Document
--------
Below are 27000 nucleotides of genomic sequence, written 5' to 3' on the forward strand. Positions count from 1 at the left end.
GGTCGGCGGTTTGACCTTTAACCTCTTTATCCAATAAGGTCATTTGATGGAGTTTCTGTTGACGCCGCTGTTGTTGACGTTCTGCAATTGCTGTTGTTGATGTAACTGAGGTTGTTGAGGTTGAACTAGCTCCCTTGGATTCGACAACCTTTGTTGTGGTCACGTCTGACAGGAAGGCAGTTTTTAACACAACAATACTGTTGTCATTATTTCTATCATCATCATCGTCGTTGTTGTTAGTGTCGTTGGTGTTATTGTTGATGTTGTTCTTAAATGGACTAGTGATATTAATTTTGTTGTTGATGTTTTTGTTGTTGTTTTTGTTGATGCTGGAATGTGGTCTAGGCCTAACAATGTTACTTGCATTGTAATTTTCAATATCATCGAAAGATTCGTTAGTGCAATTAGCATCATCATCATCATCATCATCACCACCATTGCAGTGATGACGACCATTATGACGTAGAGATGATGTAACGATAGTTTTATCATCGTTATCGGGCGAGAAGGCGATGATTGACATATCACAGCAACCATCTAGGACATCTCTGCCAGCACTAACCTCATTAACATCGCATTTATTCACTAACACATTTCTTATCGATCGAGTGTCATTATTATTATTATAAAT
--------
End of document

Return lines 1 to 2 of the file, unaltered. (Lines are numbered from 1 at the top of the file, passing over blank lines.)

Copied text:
Below are 27000 nucleotides of genomic sequence, written 5' to 3' on the forward strand. Positions count from 1 at the left end.
GGTCGGCGGTTTGACCTTTAACCTCTTTATCCAATAAGGTCATTTGATGGAGTTTCTGTTGACGCCGCTGTTGTTGACGTTCTGCAATTGCTGTTGTTGATGTAACTGAGGTTGTTGAGGTTGAACTAGCTCCCTTGGATTCGACAACCTTTGTTGTGGTCACGTCTGACAGGAAGGCAGTTTTTAACACAACAATACTGTTGTCATTATTTCTATCATCATCATCGTCGTTGTTGTTAGTGTCGTTGGTGTTATTGTTGATGTTGTTCTTAAATGGACTAGTGATATTAATTTTGTTGTTGATGTTTTTGTTGTTGTTTTTGTTGATGCTGGAATGTGGTCTAGGCCTAACAATGTTACTTGCATTGTAATTTTCAATATCATCGAAAGATTCGTTAGTGCAATTAGCATCATCATCATCATCATCATCACCACCATTGCAGTGATGACGACCATTATGACGTAGAGATGATGTAACGATAGTTTTATCATCGTTATCGGGCGAGAAGGCGATGATTGACATATCACAGCAACCATCTAGGACATCTCTGCCAGCACTAACCTCATTAACATCGCATTTATTCACTAACACATTTCTTATCGATCGAGTGTCATTATTATTATTATAAAT